Over the past decade, homelessness in California has been rising at alarming rates. California already topped the national list in 2014 when it had a homeless population of 114,000, but according to the Department of Housing and Urban Development’s 2023 Homelessness Assessment Report count, that number has grown to more than 180,000—nearly a 60 percent increase—and an astonishing two-thirds of these individuals are entirely unsheltered. In fact, with a total unsheltered population of 123,423, California is shamefully only about 10,000 shy of the other 49 states combined.

Yet California has spent a record $24 billion fighting homelessness over the past five years, according to a state audit published last month. In other words, the homeless population and homelessness spending have grown in tandem. How is this even possible?

The sad reality is that the current homelessness policy, known as Housing First, virtually guarantees an ever-ballooning homelessness budget, regardless of how effective it is in reducing the homeless population. This is because the measure of success under Housing First is not independent self-sufficiency, but in homeless persons becoming de facto wards of the state.

In 2013, the federal government adopted Housing First as its approach to homelessness, and California followed in 2016. This means that both state and federal homelessness grants are reserved exclusively for providers who comply with Housing First principles.

The Housing First philosophy contends that the most effective way to address homelessness is to offer people immediate, no-strings-attached housing. Service providers forfeit their grants if they make housing conditional on, say, sobriety or participation in treatment programs. In theory, supportive services are voluntary, but in practice they are almost non-existent.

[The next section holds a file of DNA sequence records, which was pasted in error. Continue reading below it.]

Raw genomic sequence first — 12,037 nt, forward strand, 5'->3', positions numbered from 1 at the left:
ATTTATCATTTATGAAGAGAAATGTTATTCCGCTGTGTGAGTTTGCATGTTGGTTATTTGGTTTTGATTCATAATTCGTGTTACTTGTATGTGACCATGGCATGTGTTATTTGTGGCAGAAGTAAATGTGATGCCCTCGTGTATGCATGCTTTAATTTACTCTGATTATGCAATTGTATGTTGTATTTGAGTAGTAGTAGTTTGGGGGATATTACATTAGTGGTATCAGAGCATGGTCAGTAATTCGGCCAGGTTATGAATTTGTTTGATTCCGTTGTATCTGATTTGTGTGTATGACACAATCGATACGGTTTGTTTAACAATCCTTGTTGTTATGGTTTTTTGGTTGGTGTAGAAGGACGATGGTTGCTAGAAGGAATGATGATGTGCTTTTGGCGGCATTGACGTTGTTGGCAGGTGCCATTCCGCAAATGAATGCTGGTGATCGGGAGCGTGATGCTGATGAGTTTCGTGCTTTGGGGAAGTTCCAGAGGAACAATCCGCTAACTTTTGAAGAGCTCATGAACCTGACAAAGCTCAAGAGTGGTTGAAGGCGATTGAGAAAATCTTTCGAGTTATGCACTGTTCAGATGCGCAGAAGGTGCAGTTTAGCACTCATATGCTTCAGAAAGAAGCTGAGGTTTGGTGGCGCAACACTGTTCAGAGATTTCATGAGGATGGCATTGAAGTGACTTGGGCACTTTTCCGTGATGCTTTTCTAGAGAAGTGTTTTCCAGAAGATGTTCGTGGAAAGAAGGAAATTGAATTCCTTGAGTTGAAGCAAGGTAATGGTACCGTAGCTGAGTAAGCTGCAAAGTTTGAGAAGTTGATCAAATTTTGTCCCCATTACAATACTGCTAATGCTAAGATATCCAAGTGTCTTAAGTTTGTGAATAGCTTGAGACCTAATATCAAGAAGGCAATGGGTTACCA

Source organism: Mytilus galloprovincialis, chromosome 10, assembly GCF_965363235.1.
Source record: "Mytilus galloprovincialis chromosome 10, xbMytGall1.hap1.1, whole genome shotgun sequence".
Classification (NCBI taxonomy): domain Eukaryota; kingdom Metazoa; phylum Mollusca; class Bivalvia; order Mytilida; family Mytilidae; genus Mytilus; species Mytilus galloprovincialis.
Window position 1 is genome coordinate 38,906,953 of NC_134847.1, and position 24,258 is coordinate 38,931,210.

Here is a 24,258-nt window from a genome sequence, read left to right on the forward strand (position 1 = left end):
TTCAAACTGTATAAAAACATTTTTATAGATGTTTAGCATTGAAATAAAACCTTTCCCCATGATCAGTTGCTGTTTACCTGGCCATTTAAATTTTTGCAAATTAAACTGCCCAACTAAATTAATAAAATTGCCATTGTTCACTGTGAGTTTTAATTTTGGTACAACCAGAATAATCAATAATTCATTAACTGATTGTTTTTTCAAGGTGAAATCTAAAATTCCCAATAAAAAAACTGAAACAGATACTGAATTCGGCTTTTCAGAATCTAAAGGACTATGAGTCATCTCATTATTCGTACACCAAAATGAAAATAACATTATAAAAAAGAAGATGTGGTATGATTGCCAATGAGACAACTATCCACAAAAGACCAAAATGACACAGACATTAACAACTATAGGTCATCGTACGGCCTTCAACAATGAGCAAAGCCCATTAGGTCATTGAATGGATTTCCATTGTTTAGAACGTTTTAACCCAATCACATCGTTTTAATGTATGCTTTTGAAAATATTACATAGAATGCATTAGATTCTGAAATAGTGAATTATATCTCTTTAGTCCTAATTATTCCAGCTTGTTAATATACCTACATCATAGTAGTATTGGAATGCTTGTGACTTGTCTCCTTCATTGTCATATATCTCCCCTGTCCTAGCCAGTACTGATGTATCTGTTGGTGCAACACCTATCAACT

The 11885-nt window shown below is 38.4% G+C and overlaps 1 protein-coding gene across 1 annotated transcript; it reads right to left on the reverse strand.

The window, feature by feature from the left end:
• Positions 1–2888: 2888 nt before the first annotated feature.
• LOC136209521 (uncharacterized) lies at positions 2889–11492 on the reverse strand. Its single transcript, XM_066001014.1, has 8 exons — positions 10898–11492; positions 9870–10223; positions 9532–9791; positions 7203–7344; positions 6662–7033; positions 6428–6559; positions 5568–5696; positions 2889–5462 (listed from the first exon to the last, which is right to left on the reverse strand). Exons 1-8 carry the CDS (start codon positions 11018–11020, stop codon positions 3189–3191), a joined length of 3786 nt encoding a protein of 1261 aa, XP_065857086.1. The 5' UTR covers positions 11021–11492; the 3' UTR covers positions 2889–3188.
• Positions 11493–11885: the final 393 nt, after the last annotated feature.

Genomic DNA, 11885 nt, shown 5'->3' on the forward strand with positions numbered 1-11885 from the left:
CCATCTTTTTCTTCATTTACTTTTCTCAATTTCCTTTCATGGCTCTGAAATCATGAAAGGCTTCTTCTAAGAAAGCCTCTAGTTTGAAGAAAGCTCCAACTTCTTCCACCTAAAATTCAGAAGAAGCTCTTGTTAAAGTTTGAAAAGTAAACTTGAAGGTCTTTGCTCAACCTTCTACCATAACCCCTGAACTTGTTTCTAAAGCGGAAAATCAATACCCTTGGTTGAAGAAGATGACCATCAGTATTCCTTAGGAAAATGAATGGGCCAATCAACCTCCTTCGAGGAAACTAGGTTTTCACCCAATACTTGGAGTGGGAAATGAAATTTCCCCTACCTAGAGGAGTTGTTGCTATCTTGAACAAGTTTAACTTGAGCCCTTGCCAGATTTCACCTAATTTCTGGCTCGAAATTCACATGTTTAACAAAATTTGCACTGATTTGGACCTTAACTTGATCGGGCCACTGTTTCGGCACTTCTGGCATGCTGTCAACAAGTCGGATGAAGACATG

Instead, California’s approach to Housing First entails little more than warehousing people in permanent-supportive housing (PSH) units. PSH residents are not classified as “homeless” for official counts, but they remain dependent on taxpayer support, which is paid out of the homelessness budget.

We did not always treat permanent dependency as the best-case scenario for homeless individuals. When the Clinton administration first established the continuum of care system for homelessness services in 1994, the Department of Housing and Urban Development explicitly stated that “the goal of the comprehensive homeless service system is to ensure that homeless individuals and families move from homelessness to self-sufficiency, housing, and independent living.”

When Sam Tsemberis, a clinical psychologist, conducted the first Housing First experiment in New York City, he altered the measure of success to “housing stability,” achieved not through self-sufficiency, but through perpetual subsidies. Tsemberis found that 88% of his clients remained stably housed, compared to 47% of patients in treatment-oriented programs. However, Tsemberis worked exclusively with people suffering from severe mental illnesses—those who would have been institutionalized in an earlier era—so it is reasonable that perpetually subsidized housing may have been the best possible outcome for this particular subset of the homeless population.

But should permanent dependency be the goal for all homeless persons? In FY 2022-2023, California spent $116 million on permanent-supportive housing for homeless youth. A policy that functionally treats homeless and at-risk children as lost causes is not only financially unsustainable, it’s downright inhumane.

A significant portion of homeless individuals suffer not from incurable mental illness, but from untreated substance-use disorder, and the overdose mortality rate of PSH residents is disturbingly high. But studies of crack-addicted homeless persons in drug-abstinent housing, work therapy, and day treatment programs found that upon completion, roughly half of the participants remained sober, housed and stably employed. Yes, “housing stability” was lower than Housing First experiments, but independent self-sufficiency is an unquestionably better outcome for those capable of achieving it.

We can accept that there will always be people who require permanent assistance, but state policy should not treat this assumption as universal. Even if we could end homelessness by permanently warehousing people, we should strive to do better.

But after following the Housing First playbook for nearly a decade, the results are clear: the more money we spend on this strategy, the faster the homelessness crisis grows.